Nothing wrong with short stints of vegetarianism. I sometimes go veggie for a week, like a detox, prove to myself i am not addicted to meat. We should be more balanced in our diets, those of us who can afford it will eat meat 3 times a day, 7 days a week - it is not a healthy approach.
     
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  7. CHACHA"G"

    CHACHA"G" SENIOR MEMBER

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    lol ……. Pakistanis coming out of poverty and they start eating healthy diet (Veg + meat + fish) that is why this increase … And one more reason is Poverty … Lots of poor Pakistanis only eat Vegis dew to very high price of meat ……
     
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  8. Samlee

    Samlee SENIOR MEMBER

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    If Every Person Went Vegan It Would Be An Environmental Catastrophe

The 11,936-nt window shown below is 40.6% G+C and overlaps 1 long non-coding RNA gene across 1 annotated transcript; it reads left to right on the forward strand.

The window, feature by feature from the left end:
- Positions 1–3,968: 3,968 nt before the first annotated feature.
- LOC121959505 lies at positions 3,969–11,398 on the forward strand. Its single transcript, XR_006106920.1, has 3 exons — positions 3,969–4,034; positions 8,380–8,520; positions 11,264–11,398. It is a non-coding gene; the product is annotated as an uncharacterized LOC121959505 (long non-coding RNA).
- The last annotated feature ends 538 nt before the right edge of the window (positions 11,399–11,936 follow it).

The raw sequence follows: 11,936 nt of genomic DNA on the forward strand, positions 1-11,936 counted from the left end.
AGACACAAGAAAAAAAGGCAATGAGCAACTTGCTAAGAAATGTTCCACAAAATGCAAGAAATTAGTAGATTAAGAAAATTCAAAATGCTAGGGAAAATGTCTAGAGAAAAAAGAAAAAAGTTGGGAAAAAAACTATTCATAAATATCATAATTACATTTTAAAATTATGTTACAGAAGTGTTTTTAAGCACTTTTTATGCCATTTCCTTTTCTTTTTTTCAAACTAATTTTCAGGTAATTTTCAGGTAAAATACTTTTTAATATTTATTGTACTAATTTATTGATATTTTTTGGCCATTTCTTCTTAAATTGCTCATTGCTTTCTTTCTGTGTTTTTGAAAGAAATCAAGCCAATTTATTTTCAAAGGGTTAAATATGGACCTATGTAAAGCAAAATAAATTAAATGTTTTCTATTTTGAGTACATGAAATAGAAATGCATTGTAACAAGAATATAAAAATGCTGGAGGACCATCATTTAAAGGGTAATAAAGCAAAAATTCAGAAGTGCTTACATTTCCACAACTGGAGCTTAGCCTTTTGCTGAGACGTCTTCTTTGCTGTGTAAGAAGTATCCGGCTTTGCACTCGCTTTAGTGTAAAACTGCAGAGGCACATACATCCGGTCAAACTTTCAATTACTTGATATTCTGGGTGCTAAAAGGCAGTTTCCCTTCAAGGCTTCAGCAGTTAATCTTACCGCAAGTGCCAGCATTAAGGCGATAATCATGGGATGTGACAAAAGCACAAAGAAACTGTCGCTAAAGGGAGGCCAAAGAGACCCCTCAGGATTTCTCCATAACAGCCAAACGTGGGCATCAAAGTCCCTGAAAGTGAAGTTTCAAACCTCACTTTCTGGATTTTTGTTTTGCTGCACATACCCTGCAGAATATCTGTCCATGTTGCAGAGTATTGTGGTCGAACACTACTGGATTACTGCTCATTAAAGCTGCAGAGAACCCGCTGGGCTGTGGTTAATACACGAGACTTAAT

9. UniverseWatcher

    UniverseWatcher FULL MEMBER

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    Not in a million years...
     
  10. Path-Finder

    Path-Finder ELITE MEMBER

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    The quom does need to eat more greens
     
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  11. Retired Troll

    Retired Troll ELITE MEMBER

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    Indian inspired Soft Power thread

    Aman ka Tamasha Soft puwwa.

    Next would be classical kathhak on your CVs
     
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  12. Mujahid Memon

    Mujahid Memon FULL MEMBER

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    The term vegans and non-vegans are wrong. Since a meat eater also eats vegetables so calling him non-veg is wrong. It would mean a person who just eat meats and not vegetables. Instead the correct terms should be meat-eaters or meaters and non-meaters etc.
     
  13. Simurgh

    Simurgh FULL MEMBER